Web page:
The opinion of the court was delivered by: Kane, J.
Published by New York State Law Reporting Bureau pursuant to Judiciary Law § 431.
This opinion is uncorrected and subject to revision before publication in the Official Reports.
Calendar Date: November 13, 2008
Before: Mercure, J.P., Carpinello, Rose, Kane and Malone Jr., JJ.
Appeal from a decision of the Workers' Compensation Board, filed October 27, 2006, which ruled that claimant's claim for a disabling psychiatric condition was time-barred by Workers' Compensation Law § 28.
In February 1993, claimant was working at his employer's office in the World Trade Center in New York City when the building was the target of a bombing. This situation required claimant to evacuate the building by descending a smoke-filled stairwell to reach the ground floor and exit safely. In January 1996, shortly after he ceased working for the employer, claimant filed a claim for workers' compensation benefits based on injuries including smoke inhalation and posttraumatic stress disorder (hereinafter PTSD). A Workers' Compensation Law Judge established the claim for both smoke inhalation and PTSD and awarded claimant benefits. Upon the employer's request for review of only the PTSD finding and benefits related thereto, the Workers' Compensation Board denied the claim as time-barred*fn1. Claimant appeals.
We affirm the Board's determination that the claim is time-barred. Workers' Compensation Law § 28 bars claims for compensation filed more than two years after the date of the injury. The statutory time limitation is waived, however, if the employer provides advance payments of compensation in the form of wages or medical treatment in recognition or acknowledgment of liability (see Workers' Compensation Law § 28; Matter of Schneider v Dunkirk Ice Cream, 301 AD2d 906, 908-909 ; Matter of Kaschak v IBM Corp., 256 AD2d 830, 831 ). Here, it is undisputed that claimant filed his claim more than two years after the February 1993 incident. Wages paid to claimant that were credited to his earned sick leave, without any acknowledgment by the employer that the absences were related to a compensable injury, did not represent a payment in recognition of liability (see Matter of Petitt v Eaton & Van Winkle, 5 AD3d 822, 823 ; Matter of Quinn v State of New York, 70 AD2d 670, 671-672 ). The employer did not pay for claimant's treatment by his private social worker and psychiatrist (see Matter of Quinn v State of New York, 70 AD2d at 671; compare Matter of Romano v Franklin Gen. Hosp., 108 AD2d 971, 972 ). It was reasonable for the Board to find that the voluntary group therapy sessions offered to all employees involved in the bombing, as opposed to just claimant, were not provided in acknowledgment of liability under the Workers' Compensation Law (see Matter of New York State Dept. of Mental Hygiene, 2004 WL 1284546, *3 [WCB No. 59808645, 2004]; cf. Matter of Kaschak v IBM Corp., 256 AD2d at 831; compare Matter of Romano v Franklin Gen. Hosp., 108 AD2d at 972). While claimant apparently filed a claim for similar benefits in New Jersey, the record does not disclose whether the employer paid any compensation in that matter. In any event, such payments would not bar application of the two-year statute of limitations under Workers' Compensation Law § 28 (see Matter of Marker v Bell Atl., 5 AD3d 818, 819-820 ; Matter of Auslander v Textile Workers Union of Am., 59 AD2d 90, 93 ). As substantial evidence supports the Board's determination that the claim was untimely and the employer did not waive that error, we affirm (see Matter of Firenze v Mayflower Van Lines, 34 AD3d 966, 966 ; Matter of Marker v Bell Atl., 5 AD3d at 819).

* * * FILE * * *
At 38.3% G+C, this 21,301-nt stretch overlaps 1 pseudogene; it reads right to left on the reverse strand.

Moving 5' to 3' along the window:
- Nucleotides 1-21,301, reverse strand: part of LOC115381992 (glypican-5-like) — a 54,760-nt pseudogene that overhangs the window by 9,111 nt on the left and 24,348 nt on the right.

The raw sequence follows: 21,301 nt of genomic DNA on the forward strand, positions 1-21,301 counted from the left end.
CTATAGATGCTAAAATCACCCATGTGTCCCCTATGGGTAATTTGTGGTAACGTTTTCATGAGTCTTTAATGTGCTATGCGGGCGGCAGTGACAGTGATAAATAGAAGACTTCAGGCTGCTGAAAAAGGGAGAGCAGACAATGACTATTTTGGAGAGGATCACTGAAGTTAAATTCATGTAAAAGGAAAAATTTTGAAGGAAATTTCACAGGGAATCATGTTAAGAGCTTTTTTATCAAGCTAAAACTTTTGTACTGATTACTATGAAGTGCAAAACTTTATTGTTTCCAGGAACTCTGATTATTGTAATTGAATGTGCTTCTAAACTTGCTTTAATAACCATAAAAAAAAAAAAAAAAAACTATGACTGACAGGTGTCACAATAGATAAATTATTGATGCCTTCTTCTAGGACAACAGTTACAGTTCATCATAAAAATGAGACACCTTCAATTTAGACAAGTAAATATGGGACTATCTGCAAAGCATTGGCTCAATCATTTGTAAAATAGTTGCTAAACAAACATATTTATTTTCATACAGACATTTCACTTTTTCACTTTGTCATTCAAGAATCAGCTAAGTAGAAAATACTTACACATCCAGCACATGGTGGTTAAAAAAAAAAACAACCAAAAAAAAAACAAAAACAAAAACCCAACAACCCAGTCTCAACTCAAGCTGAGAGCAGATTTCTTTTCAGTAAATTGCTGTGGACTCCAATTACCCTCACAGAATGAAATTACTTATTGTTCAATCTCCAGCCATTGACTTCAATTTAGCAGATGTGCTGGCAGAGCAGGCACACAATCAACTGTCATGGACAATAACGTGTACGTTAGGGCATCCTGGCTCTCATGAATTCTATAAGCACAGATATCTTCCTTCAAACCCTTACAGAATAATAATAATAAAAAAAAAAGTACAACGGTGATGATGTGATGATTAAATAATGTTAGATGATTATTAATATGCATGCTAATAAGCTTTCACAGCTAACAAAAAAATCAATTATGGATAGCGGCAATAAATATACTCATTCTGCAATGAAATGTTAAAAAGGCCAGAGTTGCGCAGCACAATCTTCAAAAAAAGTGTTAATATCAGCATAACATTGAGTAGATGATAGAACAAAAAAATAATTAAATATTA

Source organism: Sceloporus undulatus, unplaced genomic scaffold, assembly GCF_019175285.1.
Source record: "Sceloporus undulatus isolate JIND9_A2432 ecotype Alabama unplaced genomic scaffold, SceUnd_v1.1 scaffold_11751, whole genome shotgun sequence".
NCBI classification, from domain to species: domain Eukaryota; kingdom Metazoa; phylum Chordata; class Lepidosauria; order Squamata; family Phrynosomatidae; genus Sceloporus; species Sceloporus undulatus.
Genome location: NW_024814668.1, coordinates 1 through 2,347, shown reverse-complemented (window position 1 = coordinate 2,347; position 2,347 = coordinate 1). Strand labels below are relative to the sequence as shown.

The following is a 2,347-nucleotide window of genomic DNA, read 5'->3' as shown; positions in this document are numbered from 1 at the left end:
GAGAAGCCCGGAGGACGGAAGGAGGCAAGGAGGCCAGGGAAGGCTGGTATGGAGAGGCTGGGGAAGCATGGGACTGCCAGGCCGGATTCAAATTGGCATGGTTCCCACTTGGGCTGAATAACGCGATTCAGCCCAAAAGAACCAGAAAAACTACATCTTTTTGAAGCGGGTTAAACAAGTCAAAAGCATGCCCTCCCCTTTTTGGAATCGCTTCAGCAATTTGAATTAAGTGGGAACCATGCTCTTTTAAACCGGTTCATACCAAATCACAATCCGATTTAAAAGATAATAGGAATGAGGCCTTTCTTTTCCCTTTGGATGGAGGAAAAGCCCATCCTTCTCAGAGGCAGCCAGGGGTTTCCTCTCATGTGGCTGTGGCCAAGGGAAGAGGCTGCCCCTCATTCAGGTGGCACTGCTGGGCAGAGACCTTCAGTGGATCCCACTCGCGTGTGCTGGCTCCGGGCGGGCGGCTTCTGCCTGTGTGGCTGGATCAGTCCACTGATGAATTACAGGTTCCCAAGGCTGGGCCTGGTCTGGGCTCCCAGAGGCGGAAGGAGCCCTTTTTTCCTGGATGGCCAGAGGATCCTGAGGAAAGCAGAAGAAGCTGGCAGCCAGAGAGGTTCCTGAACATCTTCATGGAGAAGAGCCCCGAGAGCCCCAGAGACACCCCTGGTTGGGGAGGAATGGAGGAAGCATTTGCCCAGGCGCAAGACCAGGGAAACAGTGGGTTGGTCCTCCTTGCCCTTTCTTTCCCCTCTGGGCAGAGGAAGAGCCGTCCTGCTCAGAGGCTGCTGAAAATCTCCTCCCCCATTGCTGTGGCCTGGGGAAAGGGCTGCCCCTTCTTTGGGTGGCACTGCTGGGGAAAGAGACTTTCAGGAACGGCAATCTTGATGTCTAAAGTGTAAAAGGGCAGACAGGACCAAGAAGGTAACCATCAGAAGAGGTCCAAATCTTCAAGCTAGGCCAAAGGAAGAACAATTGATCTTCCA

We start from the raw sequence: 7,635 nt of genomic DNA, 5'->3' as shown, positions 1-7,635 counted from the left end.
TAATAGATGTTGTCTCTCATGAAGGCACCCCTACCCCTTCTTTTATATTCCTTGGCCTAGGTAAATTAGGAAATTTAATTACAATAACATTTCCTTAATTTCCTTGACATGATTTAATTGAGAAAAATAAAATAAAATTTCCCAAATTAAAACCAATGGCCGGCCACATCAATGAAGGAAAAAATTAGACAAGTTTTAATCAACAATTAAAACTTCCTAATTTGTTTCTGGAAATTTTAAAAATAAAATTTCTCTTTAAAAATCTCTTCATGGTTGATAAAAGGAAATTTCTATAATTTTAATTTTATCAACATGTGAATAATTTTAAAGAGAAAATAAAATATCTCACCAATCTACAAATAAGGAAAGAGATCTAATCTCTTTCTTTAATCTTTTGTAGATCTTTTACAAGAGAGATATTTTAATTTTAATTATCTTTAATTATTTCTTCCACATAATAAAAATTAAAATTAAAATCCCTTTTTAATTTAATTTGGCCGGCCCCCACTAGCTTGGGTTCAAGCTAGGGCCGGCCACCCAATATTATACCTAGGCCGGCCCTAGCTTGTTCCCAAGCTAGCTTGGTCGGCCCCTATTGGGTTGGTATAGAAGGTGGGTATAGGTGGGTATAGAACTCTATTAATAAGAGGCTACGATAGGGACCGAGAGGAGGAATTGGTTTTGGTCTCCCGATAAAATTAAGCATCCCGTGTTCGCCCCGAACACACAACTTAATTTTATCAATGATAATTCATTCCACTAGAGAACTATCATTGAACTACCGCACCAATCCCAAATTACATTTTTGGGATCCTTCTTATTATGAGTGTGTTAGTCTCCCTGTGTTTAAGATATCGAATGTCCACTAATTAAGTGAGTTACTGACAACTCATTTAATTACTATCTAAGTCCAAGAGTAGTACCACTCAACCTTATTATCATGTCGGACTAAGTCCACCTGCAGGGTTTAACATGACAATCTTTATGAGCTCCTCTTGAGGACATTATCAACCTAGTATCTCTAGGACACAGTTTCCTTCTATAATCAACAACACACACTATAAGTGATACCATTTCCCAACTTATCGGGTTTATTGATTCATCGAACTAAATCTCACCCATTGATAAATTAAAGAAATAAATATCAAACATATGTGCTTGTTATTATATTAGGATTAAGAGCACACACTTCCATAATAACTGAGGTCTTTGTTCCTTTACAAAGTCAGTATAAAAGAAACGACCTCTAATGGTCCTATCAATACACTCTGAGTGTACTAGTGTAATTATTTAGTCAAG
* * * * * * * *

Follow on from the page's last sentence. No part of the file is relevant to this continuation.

The two-year limitations period in Workers' Compensation Law § 28 will not bar amendment of a timely-filed claim to include a consequential psychological injury (see Matter of Skippon v T.M. Kenney's Inc., 296 AD2d 634, 635 , lv denied 99 NY2d 502 ; Matter of Crawford v New York City Health & Hosp. Corp., 257 AD2d 801, 801 ). Nevertheless, based upon claimant's testimony that he suffered from symptoms of and was diagnosed with PTSD immediately after the February 1993 incident, substantial evidence supports the Board's finding that his PTSD was a direct injury, not a consequential one (compare Matter of Traver v Rickkard Constr. Co., 286 AD2d 808, 809 ; Matter of Palevsky v New York City Bd. of Educ., 246 AD2d 836, 836-837 , lv dismissed 92 NY2d 836 , lv denied 93 NY2d 818 ). Accordingly, his claim was time-barred.
Mercure, J.P., Carpinello, Rose and Malone Jr., JJ., concur.
ORDERED that the decision is affirmed, ...